Sunday, January 29, 2017

David W. Hamilton -- a man of strict integrity!

Capt. David W. Hamilton is one of my great great grandmother Eliza Ann Hamilton Morgan's younger brothers. Here I posted some of great grandfather John Hamilton Morgan's journal entries about his Uncle David's 1892 visit to Washington D. C.  for a G. A. R. gathering

Sketch of His Life and Services held in Memory of Him.
[February 28, 1896]


The funeral services of Capt. David W. Hamilton were held in the First M.E. [Methodist Episcopal] church Friday afternoon conducted by his old friend, Rev. James B. Lathrop, assisted by the pastor, Rev., J. W. Duncan. The deceased was raised here, and his life’s record is such that it will be a continual inspiration to those who knew him to lead a higher and better life.

In 1863 he had charge of Camp Morton where several thousand Rebel prisoners were confined, and upon leaving that position he turned over to his successor $14,000 belonging to prisoners and intrusted to his care by their relatives and friends.

If he had not been a man of strict integrity he might have kept this fund. This is an instance that shows his fine sense of honor and reveals his true character. He was a member of the First M.E. church, “Pap” Thomas Post, No. 5. G. A. R., and Greensburg Lodge, No. 36, F & A. M--The G. A. R. and Masonic fraternities held ritualistic services in the church and at the grave. Both orders were well represented, showing their high esteem of a comrade and brother. The following sketch appeared in the Indianapolis Journal which we reproduce for the benefit of our readers:

Capt. David W. Hamilton died at noon yesterday at St. Vincent’s Hospital, after an illness of several years. Captain Hamilton was born in Kentucky, February 1, 1828 but early in life the family emigrated to this State, settling in Decatur county, where the boy grew to manhood. At Greensburg, with his elder brother, John T. Hamilton, he learned the trade of a saddler and harness maker. From early youth he was a member of the Methodist Episcopal church, and was very popular there in the days of 1850 to 1861. In politics he was a Whig of unwavering fidelity, and become a Republican of unyielding conviction, supporting John C. Fremont with all the zeal of his ardent nature.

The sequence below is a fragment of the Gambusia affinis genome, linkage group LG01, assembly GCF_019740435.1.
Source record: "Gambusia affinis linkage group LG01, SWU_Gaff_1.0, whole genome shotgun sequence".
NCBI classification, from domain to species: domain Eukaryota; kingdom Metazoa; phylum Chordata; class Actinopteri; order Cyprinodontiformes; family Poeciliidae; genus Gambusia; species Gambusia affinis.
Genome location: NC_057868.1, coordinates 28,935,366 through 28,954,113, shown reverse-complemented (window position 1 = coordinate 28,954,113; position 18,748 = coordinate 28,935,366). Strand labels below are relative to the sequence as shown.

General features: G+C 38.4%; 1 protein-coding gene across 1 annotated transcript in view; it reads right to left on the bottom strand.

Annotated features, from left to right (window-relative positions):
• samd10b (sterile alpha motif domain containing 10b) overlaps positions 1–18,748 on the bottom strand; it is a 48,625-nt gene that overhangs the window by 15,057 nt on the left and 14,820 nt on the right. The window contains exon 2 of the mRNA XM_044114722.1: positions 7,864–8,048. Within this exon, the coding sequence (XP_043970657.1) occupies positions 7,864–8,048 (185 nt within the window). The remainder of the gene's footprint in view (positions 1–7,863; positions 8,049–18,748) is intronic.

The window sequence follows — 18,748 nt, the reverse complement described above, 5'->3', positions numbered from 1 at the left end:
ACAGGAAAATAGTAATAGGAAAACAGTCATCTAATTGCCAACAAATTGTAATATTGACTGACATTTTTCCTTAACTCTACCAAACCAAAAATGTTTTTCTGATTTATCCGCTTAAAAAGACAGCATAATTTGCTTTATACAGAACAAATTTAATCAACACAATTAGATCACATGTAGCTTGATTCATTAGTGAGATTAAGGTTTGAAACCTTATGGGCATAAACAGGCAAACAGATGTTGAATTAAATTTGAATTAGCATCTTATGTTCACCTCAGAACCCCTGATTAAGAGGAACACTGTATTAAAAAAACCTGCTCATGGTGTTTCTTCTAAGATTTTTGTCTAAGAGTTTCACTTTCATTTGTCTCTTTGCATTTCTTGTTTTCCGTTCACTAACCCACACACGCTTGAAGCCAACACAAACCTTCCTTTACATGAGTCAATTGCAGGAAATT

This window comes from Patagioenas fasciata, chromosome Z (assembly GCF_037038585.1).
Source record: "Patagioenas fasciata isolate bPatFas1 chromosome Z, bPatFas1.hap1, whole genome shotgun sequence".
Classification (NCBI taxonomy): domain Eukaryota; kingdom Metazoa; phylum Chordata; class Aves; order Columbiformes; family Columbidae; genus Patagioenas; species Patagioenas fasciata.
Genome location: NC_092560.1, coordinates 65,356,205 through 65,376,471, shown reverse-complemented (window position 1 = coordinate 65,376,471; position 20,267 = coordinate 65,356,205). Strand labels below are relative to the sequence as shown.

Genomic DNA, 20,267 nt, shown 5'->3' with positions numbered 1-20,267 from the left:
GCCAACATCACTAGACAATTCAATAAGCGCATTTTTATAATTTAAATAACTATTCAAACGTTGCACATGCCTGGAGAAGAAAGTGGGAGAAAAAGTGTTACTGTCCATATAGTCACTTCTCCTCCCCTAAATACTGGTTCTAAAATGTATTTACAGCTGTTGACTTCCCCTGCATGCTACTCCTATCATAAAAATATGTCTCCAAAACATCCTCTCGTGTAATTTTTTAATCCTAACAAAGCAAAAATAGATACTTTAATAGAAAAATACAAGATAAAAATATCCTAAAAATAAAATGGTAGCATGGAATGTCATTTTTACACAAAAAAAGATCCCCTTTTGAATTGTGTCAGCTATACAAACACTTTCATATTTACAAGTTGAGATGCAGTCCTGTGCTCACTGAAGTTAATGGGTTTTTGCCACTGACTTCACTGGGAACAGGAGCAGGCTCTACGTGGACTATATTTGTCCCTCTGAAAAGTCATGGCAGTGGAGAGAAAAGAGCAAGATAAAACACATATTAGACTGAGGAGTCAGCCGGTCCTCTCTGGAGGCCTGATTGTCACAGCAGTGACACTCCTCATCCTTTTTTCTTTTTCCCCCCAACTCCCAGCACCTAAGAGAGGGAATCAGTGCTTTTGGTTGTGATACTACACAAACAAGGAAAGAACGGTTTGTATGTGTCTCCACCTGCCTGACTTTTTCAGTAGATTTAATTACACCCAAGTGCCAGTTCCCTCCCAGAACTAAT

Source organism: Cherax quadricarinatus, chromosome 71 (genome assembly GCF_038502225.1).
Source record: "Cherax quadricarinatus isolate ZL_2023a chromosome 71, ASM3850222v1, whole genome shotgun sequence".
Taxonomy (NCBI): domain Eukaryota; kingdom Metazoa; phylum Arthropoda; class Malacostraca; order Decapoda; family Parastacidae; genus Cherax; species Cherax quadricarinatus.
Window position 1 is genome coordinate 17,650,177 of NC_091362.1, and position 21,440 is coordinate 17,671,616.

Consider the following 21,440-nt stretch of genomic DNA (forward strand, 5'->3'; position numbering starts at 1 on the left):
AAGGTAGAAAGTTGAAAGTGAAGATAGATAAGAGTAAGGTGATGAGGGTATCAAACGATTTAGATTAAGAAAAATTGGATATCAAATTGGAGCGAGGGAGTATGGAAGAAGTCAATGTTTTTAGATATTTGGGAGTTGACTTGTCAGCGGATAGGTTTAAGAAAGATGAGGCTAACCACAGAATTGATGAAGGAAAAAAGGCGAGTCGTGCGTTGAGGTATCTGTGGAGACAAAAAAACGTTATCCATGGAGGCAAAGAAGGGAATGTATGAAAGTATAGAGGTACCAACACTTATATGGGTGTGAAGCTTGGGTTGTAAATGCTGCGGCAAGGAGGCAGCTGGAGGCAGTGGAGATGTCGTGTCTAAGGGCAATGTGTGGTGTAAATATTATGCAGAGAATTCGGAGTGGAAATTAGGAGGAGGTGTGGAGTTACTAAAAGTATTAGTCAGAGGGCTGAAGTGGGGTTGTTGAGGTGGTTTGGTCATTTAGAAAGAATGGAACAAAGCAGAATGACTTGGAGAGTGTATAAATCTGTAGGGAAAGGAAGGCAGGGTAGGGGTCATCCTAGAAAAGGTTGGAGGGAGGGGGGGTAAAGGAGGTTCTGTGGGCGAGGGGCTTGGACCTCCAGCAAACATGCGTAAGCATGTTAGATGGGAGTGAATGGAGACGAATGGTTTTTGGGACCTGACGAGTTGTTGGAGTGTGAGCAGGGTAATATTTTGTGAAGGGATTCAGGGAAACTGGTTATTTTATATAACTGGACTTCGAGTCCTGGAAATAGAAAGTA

When Sumter fell in 1861 Captain Hamilton was one of the first men to place his name [illegible] Morgan’s roll. His company [illegible] organization, April 22, 1861, Company B of the Seventh Regiment of Indiana Volunteers. As first sergeant he served in that company in the three months’ service. In the movement from Webster on Phillippi, Va., on June 2, 1861, with Lient Rickets, of his company, he was detalled to lead the advance guard of the direct column, and, probably the only time during the long war, two men carried a lantern at the front, as the night was so dark and rainy and the mud so deep that the commanding officer deemed it necessary to find the road. These two officers carried the light within two or three miles of the objective point when it became so fine a target the outpost pickets of the enemy that it brought the column to a halt. Upon the reorganization of the Seventh Regiment for the three years’ service, he was elected as first lieutenant of Company E, and on the promotion of Capt. Ira Grover, became its captain.

Contracting diseases that made it impossible for him to march, he was transferred to the invalid corps, and was soon after appointed to the command of Camp Morton in 1863, where he had charge of the rebel prisoners therein. He gave complete satisfaction to the government as a pains-taking commander. When the term of his enlistment expired he was mustered out of the service, and in a few months, believing his disabilities would permit it, he again entered the service and was commissioned a captain in the Fifty-first Indiana. Before leaving the service he was commissioned a major of that regiment, but was not mustered with that rank before he retired finally from the service. He was a member of Encampment No. 80, of the Union Veteran Legion of Indianapolis; a command of “Pap” Thomas Post, G. A. R. [Grand Army of the Republic] of Greensburg, and a Mason of the lodge at the same place. His remains were taken to his old home at Greensburg last night. Captain Hamilton lived a bachelor’s life until a few years ago, when he married an estimable woman, who lived but a few months.

References: Greensburg, Decatur, Indiana Library new papers obituary collection.                                          

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